2 Juillet 2012
July 2, 2012
FUKUI -- The No. 3 reactor at the Oi Nuclear Power Plant in Fukui Prefecture attained criticality, or a self-sustaining nuclear fission chain reaction, at 6 a.m. on July 2.
The nuclear plant operated by Kansai Electric Power Co. (KEPCO) is the first in Japan to restart after mandatory inspections and regular checkups following the nuclear disaster at the Fukushima No. 1 nuclear plant.
KEPCO will accelerate the 1.18-million kilowatt reactor's heat output while checking the movement of the turbines. If everything goes as planned, the reactor will start generating electricity July 4 before becoming fully operational July 8.
Plant workers reactivated the reactor at 9 p.m. on July 1. They then pulled out the reactor's 53 control rods that prevent nuclear fission and lowered the concentration of boric acid before it reached criticality.
Once the reactor's heat output reaches around a dozen percent, workers will pump vapor into the generator turbine before starting electricity transmission. If the reactor operates without a hitch for about a month , the Nuclear and Industrial Safety Agency will give the go-ahead for resumption of commercial operations.
Meanwhile, demonstrators at the Oi plant, some of whom had blocked the road to the plant, ended their anti-nuclear rally and left the area in the wee hours of July 2.
FUKUI, Japan (Kyodo) -- A reactor at the Oi nuclear power plant in western Japan became late Sunday the first in the country to be reactivated after regular checks since last year's Fukushima nuclear crisis, bringing an end to the halt since early May of Japan's nuclear reactors and easing power constraints.
In reactivating the reactor, the plant's operator, Kansai Electric Power Co., pulled out control rods from around 9 p.m. that have contained fission reactions at the No. 3 reactor at the plant in Fukui Prefecture on the Sea of Japan coast.
The utility is aiming to attain a sustained nuclear fission chain reaction, known as criticality, early Monday, begin power transmission Wednesday, and bring the reactor to full operation possibly on July 8.
Although a growing group of protesters had blocked a road leading to the plant since Saturday, preventing workers' access, officials of the utility serving western Japan said the protest had no impact on Sunday's reactivation as it had already secured sufficient workers.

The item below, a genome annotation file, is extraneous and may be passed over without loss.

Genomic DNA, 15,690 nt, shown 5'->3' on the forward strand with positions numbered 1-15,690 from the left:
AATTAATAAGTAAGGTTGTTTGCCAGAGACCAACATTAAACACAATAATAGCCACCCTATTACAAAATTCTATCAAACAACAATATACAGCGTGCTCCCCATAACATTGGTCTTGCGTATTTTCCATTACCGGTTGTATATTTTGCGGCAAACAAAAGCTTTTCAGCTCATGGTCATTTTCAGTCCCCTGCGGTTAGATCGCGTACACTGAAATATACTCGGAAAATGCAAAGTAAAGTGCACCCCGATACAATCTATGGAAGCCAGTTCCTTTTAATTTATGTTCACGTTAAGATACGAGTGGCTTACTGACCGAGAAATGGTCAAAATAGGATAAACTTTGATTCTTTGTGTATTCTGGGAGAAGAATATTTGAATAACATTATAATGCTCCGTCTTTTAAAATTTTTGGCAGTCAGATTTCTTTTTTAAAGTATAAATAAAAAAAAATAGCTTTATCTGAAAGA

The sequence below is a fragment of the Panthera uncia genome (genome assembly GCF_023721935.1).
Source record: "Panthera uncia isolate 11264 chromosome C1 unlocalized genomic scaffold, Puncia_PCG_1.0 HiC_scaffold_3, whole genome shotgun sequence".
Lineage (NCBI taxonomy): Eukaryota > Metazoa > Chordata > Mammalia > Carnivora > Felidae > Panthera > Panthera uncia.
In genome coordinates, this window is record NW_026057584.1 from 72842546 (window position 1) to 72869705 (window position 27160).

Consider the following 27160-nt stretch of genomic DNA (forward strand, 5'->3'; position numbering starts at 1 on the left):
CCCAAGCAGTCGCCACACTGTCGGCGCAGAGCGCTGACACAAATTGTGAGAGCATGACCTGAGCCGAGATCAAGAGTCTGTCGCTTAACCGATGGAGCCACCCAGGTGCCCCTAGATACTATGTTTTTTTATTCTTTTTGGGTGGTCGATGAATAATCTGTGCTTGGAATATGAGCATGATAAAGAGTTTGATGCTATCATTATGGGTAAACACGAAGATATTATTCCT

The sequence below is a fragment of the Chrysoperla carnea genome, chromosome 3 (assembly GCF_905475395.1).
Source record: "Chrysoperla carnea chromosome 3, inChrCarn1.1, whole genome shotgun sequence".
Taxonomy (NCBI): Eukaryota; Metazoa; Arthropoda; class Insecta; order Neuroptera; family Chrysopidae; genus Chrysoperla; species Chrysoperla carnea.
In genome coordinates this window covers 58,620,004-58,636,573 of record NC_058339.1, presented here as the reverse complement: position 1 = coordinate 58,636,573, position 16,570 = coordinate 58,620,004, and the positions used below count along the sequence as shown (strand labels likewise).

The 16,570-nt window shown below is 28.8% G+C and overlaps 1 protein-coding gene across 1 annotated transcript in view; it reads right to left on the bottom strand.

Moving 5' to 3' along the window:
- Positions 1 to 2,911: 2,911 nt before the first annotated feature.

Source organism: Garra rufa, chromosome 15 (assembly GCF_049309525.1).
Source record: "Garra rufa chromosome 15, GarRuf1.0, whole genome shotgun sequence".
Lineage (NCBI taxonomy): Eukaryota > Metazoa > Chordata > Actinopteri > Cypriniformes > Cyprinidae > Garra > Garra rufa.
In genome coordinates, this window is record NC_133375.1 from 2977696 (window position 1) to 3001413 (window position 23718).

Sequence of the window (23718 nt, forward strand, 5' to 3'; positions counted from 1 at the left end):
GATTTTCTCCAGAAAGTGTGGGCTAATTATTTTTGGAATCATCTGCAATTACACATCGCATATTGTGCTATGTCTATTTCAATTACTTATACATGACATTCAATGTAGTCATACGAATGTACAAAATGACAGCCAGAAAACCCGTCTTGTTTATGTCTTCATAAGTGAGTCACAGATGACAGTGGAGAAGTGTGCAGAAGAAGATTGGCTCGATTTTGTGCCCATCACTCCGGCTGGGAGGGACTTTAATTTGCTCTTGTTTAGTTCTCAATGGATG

Meanwhile, local police started Sunday evening to forcibly remove the protesters for alleged trespass on the plant's premises.
Senior Vice Minister of Economy, Trade and Industry Seishu Makino arrived at the site Sunday evening to witness the reactivation as part of the government's efforts to enhance monitoring of the plant's resumption amid public concern over nuclear safety in the wake of the meltdown of three reactors at Tokyo Electric Power Co.'s Fukushima Daiichi plant in northeastern Japan.
Makino had to use a boat to enter the plant from the sea because the road was blocked by the protesters.
"I've watched it with a tense feeling. The government was able to take a necessary step forward amid a controversy that split the nation," Makino told reporters after monitoring the reactivation.
In Tokyo, more than a thousand people rallied in front of JR Shinjuku Station and Shinjuku Central Park to protest at the restart of the reactor.
Once the 1.18 million kilowatt reactor runs at full capacity, the utility will likely see its projected power shortfall for this summer drop to 9.2 percent from 14.9 percent and the government will lower its summer power-saving target for the utility's service area to 10 percent from 15 percent.
Following government approval on June 16, the utility is also preparing to restart the plant's No. 4 reactor to return it to full operation possibly as early as July 17.
Since mid-April, when Prime Minister Yoshihiko Noda and related ministers confirmed the safety of the Oi reactors, the government had been seeking approval for the reactors' restart from Fukui Prefecture and the coastal town of Oi where the plant is located.
After recognizing power shortages were likely to occur this summer, governors and mayors in western Japan backed off from their earlier opposition in late May, and the Union of Kansai Governments effectively gave consent for the reactivation.
Since the last operating reactor in Hokkaido was deactivated for routine checks in early May, all of Japan's 50 operational commercial reactors had been idled amid heightened public concern over the safety of nuclear power following the Fukushima disaster, triggered by the March 2011 earthquake and tsunami.